A week later I saw a post on Facebook from a fellow ultramarathoner, Stacy Wallington, from Nanaimo, who was going to do a 60km run of his own at Westwood Lake on the same date the Great Lake Ultra would've been. He put out the challenge to other distance runners in the region. The Nanaimo Daily News picked up on the story the week before and interviewed Stacy. He hadn't heard of anyone ever running ten consecutive loops of the Westwood Lake trail before, so this 60km run would be a record breaking attempt, the FKT (fastest known time).
I was almost late to the 8 a.m. start because I was reading my Google Map print out upside-down. I didn't realize that Jingle Pot Road crossed Highway 19 at two separate intersections. Thanks to a couple walking their dog, who gave me directions, I arrived at the Westwood Lake parking lot with about 15 minutes to spare. Stacy was laying out his aid station in the trunk of his car as I drove in. I had a cooler prepared in my back seat with a jug of Gatorade and high carbohydrate snacks. Stacy's wife, Katy, and his mother, arrived just before we departed. They were joining us as walkers.
We set off at an easy pace, running together most of the first loop so I wouldn't get lost. The weather was perfect, and the trail had a lot of activity, as this was the same day a Dog Triathlon was taking place (something I had never witnessed before - dogs and their owners, racing, tackling an obstacle course, and swimming together). I think the local running club was doing a four hour run as well. Stacy passed me as I was at my aid station after the second loop.
Around noon the park began to clear out. The Dog Triathlon ended, and the other runners must have gone off for lunch. I was alone for long stretches, running, thinking of my nephew. Over four hours into the run I changed into a new t-shirt before heading out on loop 7. Stacy had already lapped me but said he was suffering leg cramps and wasn't going to continue. He decided to stay at his car to wait for his wife and mother. When I returned after the next loop they were waiting for me and politely asked if I wanted to end. I declined, saying I was into the ultramarathon groove and wanted to continue. So I went on alone.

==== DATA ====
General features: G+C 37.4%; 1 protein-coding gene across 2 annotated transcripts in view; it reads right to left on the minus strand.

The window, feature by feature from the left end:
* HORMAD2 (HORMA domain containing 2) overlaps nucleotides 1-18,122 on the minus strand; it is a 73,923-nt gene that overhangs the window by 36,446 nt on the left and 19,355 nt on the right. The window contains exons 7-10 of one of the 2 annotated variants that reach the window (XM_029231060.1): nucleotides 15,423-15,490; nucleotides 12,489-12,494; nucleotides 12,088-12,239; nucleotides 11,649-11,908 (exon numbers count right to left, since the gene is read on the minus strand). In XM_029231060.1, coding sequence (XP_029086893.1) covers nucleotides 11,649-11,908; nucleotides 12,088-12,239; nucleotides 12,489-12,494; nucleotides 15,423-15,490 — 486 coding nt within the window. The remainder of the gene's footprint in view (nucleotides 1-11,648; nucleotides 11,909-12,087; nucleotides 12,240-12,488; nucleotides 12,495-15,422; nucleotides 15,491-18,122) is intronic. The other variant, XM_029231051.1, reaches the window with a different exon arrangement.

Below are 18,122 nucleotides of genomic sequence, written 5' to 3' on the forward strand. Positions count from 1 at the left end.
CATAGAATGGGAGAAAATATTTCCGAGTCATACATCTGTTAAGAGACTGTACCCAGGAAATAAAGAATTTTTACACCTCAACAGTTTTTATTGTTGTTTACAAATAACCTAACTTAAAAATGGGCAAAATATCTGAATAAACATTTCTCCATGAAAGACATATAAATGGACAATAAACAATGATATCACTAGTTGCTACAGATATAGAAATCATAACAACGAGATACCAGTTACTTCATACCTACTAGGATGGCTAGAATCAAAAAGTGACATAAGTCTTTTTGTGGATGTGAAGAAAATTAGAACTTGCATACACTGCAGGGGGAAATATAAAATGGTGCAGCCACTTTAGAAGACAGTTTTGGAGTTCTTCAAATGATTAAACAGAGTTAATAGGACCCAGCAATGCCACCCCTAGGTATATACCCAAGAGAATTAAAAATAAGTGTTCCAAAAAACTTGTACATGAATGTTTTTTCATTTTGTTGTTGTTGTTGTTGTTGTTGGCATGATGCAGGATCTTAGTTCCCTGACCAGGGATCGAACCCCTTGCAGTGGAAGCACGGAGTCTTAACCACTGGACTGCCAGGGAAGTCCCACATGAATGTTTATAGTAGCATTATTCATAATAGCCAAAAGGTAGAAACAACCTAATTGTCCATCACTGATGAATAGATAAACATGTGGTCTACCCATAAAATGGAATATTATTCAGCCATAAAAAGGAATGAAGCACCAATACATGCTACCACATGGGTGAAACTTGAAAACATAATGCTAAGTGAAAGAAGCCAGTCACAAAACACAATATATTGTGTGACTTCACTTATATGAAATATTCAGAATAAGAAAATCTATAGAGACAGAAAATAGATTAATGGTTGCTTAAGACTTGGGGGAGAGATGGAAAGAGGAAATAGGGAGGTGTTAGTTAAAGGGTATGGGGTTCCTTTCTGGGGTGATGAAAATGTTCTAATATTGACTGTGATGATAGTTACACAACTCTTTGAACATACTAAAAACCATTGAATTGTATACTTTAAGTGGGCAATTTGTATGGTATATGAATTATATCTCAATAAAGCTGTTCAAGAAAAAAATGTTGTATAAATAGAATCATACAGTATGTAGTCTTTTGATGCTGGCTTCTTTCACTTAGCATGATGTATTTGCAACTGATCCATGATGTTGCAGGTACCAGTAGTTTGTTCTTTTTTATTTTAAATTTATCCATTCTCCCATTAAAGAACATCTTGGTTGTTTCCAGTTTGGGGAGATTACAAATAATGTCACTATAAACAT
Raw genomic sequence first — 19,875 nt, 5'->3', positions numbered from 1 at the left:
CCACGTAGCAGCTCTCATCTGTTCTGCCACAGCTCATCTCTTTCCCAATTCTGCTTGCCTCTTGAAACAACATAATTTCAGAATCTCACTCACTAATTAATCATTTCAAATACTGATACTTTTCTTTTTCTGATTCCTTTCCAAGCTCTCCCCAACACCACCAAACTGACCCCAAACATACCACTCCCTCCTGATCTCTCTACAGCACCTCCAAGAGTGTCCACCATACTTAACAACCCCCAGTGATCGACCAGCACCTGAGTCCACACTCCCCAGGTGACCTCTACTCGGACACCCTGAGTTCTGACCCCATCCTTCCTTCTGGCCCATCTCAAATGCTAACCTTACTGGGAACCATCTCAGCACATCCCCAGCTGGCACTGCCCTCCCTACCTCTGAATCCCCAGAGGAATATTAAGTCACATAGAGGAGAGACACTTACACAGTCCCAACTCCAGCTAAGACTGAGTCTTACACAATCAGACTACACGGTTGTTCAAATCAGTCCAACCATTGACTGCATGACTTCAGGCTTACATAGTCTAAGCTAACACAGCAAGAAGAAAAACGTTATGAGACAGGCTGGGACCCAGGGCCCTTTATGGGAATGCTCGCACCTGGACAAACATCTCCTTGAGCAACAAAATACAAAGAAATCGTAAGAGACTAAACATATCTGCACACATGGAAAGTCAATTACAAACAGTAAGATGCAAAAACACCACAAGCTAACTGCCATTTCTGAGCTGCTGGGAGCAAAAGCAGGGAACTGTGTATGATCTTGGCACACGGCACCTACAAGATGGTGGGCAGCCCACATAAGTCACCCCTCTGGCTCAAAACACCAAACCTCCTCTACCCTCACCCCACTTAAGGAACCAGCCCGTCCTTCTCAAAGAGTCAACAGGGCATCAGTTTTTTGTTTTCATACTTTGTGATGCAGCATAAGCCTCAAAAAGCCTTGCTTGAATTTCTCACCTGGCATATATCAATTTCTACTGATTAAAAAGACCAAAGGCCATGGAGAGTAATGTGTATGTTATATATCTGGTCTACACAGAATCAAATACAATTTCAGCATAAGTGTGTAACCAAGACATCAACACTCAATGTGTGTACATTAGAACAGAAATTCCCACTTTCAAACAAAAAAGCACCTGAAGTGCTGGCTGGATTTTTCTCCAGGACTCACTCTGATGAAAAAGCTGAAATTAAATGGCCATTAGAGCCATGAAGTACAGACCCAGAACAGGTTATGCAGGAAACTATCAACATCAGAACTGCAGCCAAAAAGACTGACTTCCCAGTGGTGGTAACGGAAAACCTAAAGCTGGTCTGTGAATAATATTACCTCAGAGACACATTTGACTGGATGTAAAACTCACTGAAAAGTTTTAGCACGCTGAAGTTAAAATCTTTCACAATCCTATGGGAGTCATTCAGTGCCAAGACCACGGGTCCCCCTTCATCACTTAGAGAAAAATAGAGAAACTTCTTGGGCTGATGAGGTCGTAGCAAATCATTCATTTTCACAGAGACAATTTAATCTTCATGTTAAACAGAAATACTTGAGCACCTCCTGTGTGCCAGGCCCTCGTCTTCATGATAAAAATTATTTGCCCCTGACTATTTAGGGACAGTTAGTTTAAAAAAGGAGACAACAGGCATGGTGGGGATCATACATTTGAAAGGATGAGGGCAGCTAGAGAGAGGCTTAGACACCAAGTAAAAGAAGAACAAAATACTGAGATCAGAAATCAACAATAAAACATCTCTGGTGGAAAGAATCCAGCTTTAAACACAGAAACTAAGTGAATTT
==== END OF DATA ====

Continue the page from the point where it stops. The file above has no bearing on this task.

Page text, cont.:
The last three hours, at times, was a fight. I had a laminated photo of my nephew pinned to my t-shirt. I glanced down to it for inspiration from time to time. This was the most emotional ultra run I had ever done. I guess because this time I was running for someone who was family.
To keep track of my loops, once another one was completed, I would place a small stone by my aid station on the pavement. As I put the tenth stone down at the end of a neat row, I felt excited. Not only had I finished the 60km run but I had set a new record. I ran into the lake fully clothed and took a swim to celebrate.
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